Disbarred Baton Rouge lawyer Randy P. Zinna was sentenced Thursday to 30 months in federal prison after admitting he defrauded government pension funds, an 83-year-old widow and others of more than $1.5 million.

U.S. District Judge James J. Brady announced the sentence after Assistant U.S. Attorney M. Patricia Jones said Zinna identified other people “who may have committed crimes.”

Jones said prosecutors and officials of the FBI and Louisiana Inspector General’s Office recognize “his assistance as substantial.”

Zinna, 54, promised in his plea agreement last year to pay restitution of $434,164 to the Municipal Police Employees’ Retirement System of Louisiana and $340,392 to the East Baton Rouge City-Parish Employees’ Retirement System.

During his law career, Zinna served for years as counsel to both pension funds.

The largest swindle in Zinna’s case was $546,351 taken from an 83-year-old widow identified only as “M.M.”

He has admitted that much of the stolen money was used to pay off his gambling debts.

“I am so sorry,” Zinna told Brady.

He said he wants “to remedy the harm that I’ve caused.”

One of Zinna’s attorneys, E.J. Hurst II, conceded that Zinna’s crime, mail fraud, was significant.

But Hurst added that Zinna already has suffered significant punishment from the permanent loss of his law license. Hurst asked that Zinna receive the least prison time possible so that he can begin paying restitution to his victims.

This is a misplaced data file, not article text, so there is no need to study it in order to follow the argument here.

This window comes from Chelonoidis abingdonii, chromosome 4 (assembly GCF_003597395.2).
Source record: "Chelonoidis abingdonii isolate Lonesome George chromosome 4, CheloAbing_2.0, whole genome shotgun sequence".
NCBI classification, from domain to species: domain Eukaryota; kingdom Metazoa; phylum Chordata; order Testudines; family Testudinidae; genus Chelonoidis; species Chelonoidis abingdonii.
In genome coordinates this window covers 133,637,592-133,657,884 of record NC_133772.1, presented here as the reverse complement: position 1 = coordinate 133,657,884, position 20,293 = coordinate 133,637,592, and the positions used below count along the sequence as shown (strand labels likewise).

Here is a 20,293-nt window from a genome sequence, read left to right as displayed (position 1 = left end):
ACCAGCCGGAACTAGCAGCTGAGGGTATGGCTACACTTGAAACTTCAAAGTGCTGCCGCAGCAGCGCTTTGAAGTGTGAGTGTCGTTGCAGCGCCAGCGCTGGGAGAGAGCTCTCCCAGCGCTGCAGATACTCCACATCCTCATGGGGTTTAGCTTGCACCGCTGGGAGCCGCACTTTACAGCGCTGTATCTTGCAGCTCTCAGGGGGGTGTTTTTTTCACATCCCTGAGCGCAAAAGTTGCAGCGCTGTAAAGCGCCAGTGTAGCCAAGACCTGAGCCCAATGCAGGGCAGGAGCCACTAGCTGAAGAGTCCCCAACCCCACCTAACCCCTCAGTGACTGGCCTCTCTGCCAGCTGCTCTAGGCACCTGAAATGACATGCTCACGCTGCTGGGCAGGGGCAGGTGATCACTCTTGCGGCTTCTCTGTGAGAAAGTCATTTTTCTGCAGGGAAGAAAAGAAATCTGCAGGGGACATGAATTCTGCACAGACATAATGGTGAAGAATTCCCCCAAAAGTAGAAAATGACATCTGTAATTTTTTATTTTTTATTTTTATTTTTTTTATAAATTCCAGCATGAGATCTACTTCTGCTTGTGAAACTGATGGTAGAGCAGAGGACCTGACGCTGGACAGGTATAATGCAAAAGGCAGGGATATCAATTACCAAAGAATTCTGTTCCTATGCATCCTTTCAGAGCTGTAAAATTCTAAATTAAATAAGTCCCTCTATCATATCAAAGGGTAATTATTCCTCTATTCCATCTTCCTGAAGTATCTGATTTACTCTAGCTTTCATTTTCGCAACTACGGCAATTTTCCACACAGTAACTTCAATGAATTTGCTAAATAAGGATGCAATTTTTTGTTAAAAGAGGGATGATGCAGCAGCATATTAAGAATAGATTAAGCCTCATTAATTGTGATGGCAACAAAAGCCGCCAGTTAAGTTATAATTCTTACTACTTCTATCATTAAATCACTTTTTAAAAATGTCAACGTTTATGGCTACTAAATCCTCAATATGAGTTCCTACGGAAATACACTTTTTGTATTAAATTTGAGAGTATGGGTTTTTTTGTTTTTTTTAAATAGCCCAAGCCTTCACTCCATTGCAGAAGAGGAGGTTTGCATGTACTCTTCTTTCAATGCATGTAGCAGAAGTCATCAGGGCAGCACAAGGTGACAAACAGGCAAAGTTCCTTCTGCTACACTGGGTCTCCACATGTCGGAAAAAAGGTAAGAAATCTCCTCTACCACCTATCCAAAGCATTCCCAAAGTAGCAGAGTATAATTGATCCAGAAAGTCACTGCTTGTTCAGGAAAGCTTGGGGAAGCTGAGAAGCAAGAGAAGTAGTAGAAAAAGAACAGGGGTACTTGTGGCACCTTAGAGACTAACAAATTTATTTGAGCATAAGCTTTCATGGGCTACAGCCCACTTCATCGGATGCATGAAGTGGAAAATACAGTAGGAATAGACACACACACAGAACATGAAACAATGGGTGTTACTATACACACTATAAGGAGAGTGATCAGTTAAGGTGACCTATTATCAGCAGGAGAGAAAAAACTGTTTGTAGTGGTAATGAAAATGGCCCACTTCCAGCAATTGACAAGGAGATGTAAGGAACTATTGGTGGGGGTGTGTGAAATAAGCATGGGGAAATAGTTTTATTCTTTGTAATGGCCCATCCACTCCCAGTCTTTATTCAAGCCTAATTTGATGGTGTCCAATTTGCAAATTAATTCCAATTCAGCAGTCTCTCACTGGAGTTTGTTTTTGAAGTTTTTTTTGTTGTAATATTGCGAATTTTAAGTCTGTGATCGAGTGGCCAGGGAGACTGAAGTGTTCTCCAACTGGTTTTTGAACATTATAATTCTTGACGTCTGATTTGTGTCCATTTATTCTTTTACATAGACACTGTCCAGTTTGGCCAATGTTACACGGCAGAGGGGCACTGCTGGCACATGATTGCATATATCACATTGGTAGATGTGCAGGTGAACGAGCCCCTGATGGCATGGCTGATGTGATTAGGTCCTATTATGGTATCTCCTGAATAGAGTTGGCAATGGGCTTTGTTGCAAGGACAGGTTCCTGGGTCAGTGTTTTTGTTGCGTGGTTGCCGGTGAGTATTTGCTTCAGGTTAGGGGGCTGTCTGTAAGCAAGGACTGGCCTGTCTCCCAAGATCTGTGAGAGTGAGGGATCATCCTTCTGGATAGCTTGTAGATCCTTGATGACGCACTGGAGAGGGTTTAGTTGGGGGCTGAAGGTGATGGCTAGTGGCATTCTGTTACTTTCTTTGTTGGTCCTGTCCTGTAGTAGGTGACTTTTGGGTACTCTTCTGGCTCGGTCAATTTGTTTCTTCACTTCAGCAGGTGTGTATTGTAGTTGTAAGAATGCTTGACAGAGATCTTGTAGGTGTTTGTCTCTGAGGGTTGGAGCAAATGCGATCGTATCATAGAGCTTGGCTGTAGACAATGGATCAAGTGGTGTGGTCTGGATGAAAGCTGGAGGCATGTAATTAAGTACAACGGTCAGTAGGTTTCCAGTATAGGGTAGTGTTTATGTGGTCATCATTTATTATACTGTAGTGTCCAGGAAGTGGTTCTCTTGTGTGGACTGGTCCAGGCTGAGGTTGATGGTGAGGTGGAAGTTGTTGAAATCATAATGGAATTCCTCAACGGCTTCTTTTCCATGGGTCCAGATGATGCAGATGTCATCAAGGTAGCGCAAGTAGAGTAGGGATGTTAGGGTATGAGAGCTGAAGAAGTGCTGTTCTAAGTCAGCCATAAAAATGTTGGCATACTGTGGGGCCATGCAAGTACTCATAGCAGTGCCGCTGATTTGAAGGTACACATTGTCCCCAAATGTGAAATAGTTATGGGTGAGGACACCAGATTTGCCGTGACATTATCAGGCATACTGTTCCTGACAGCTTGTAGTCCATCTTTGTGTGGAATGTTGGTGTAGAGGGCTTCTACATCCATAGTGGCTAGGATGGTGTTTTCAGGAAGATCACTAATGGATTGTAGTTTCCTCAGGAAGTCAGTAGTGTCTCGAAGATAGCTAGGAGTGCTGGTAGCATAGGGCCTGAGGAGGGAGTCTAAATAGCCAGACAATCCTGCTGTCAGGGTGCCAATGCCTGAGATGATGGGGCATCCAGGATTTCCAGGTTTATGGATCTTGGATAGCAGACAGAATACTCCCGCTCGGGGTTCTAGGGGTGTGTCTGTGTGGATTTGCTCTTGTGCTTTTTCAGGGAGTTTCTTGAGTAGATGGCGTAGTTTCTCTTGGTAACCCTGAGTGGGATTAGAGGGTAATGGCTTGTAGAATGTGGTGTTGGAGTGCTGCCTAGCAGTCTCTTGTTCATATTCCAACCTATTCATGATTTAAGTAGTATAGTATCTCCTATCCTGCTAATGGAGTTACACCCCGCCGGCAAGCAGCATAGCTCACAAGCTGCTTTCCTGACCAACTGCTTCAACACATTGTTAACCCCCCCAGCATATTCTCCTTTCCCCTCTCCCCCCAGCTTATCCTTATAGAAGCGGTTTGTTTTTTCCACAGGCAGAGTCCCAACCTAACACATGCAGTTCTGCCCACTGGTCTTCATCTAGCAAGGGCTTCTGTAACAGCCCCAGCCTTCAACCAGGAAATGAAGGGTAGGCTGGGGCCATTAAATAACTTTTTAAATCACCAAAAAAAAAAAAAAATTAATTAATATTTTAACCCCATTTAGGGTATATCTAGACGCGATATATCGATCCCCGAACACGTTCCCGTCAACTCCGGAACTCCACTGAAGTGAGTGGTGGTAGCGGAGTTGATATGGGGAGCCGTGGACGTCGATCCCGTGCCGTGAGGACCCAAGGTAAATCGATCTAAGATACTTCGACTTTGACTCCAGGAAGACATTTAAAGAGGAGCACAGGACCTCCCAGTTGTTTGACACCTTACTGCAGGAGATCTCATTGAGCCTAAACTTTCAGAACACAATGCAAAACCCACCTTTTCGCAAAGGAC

Jones, however, said any prison sentence less than 30 months would “minimize the offense.”

Mail fraud is a federal felony that carries a possible prison term of 20 years.

But Zinna’s sentencing guidelines were lowered significantly by the fact that he had no prior felony convictions.

Victims’ pain, however, was recognized by the judge.

Brady told Zinna he had received dozens of letters about his case. Most of those letters, Brady said, “were unfavorable to you.”

Zinna said any letter writers with retirement money in the two municipal funds have not lost any of their current or future pension payments.

But Addis Police Chief Ricky Anderson disagreed.

“Mr. Zinna says this has not affected us individually,” Anderson told Brady.

“It has.”

Anderson said the West Baton Rouge Parish town must pay an additional three percent to maintain its pension plan.

“It’s affecting the employees’ raises,” Anderson said.

“The retirement systems themselves have lost a substantial amount of money,” Jones noted.

Zinna argued that police and other municipal pensions were affected much more by the economic meltdown of 2008 than his fraudulent actions.

And Zinna told Brady his malpractice insurance should provide “substantial monies … toward restitution at some point.”

Did his guilty plea ensure that? Brady asked.

Zinna said his insurer would determine whether that is the case.

Brady chose to keep the prison term within federal sentencing guidelines.

The judge also ordered full restitution and said Zinna must serve two years of post-prison supervision by federal investigators.

“This (30-month prison term) will send the proper message to the community: Activity of this sort will not be tolerated,” Brady said. “I hope you understand that.”

Brady ordered Zinna to report to federal prison on Dec. 19.